In a victory for the freedom to read, a school district review committee in Chesterfield County, Virginia voted last week to keep three challenged books on middle school library shelves. A small faction of parents had publicly complained at a June school board meeting about Eleanor and Park by Rainbow Rowell, Dope Sick by Walter Dean Myers, and Tyrell by Coe Booth, calling them “pornographic,” “vile,” and “trash.”
The three books were originally included on district-wide lists of books recommended (but not required) for summer reading, which were compiled by librarians and shared with parents and students before the end of the school year. After initial complaints, Chesterfield County Public Schools replaced the local lists with links to third-party sites including YALSA, Scholastic, and Read Kiddo Read.
At that time State Sen. Amanda Chase, also a district parent, entered the fray by claiming that because some of the critically praised books from the original lists also appear on the third-party sites, “it’s the same thing” as the district recommending those titles directly. Chase also suggested the librarians who compiled the district lists should be fired for “not recommending books that line up with Chesterfield County Public Schools’ core values” and that the three books named above should “absolutely” be removed from school libraries altogether because “if it’s X-rated material, I don’t want my kids getting their hands on it.”
Last month CBLDF signed on to a letter from the National Coalition Against Censorship to the superintendent and school board, defending the specific books that were informally challenged for “sexually explicit” content and urging the school district not to adopt warning labels or ratings for books, as Chase and other parents had demanded.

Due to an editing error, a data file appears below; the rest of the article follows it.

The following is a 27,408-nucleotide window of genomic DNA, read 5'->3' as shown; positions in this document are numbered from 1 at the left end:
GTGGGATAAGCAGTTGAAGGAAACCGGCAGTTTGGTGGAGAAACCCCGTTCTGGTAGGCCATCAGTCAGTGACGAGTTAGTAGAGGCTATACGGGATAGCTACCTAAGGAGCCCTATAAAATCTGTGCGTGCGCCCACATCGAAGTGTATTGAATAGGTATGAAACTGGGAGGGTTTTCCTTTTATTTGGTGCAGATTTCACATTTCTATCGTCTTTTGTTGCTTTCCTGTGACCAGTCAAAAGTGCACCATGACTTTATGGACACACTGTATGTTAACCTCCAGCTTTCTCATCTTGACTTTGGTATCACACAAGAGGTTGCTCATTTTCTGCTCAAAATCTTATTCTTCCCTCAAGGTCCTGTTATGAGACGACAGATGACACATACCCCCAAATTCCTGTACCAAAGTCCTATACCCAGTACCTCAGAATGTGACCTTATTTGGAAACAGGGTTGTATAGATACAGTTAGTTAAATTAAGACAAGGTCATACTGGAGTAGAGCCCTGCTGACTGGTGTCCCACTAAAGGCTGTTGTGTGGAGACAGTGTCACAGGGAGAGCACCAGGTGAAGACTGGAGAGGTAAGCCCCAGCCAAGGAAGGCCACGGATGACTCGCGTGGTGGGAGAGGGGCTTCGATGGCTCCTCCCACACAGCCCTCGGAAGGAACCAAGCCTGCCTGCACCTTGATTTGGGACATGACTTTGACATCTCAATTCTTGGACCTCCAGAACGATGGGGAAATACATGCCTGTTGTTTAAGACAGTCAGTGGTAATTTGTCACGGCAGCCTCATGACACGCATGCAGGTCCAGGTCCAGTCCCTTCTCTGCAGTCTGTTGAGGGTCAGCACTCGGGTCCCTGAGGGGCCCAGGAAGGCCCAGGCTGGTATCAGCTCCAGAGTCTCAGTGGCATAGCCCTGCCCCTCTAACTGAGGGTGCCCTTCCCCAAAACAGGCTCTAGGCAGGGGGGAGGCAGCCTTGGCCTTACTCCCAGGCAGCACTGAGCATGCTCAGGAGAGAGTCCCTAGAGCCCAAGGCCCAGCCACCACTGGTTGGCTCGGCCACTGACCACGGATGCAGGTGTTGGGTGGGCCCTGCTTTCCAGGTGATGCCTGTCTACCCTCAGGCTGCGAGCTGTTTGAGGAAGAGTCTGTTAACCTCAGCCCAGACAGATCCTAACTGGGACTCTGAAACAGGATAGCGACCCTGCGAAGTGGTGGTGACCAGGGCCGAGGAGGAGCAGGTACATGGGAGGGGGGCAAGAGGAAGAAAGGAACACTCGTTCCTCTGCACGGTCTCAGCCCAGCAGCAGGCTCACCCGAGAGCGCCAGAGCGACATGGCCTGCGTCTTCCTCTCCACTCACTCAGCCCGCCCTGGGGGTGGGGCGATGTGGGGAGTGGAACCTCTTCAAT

Although the complainants never did submit their challenges in writing, as district policy requires, a review committee was nevertheless formed to consider whether the three books are appropriate for middle school libraries. An official summary of the committee’s activities shows that it comprised “three parents representing the Chesterfield County Council of PTAs, a middle school principal, two middle school teachers, a middle school librarian and a member of the school division’s Curriculum and Instruction team.” Committee members read the books in their entirety and then recommended that all three remain in middle school libraries without restriction.
The committee did also recommend “continued professional development for librarians regarding collection development” and “a review of the process by which books are selected for inclusion in the media center at certain school levels to ensure appropriateness for grade level.” Given that all three books in question were in fact judged to be appropriate, these added recommendations are somewhat puzzling. At the same time, though, the committee stipulated that future challenges will only be considered if the complainants follow policy by submitting them in writing. Overall, this is a positive outcome for the freedom to read in Chesterfield County Public Schools!
Check out our past coverage of this story below:
- VA Parent Leads Summer Reading Censorship Campaign
- Virginia Lawmaker Wants Librarians Fired for Summer Reading Lists
- Virginia Lawmaker Demands Warning Labels on Summer Reading Lists
- CBLDF Joins Defense of Freedom to Read in Chesterfield County
- Senator Responds to NCAC Letter Opposed to Chesterfield Censorship
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Contributing Editor Maren Williams is a reference librarian who enjoys free speech and rescue dogs.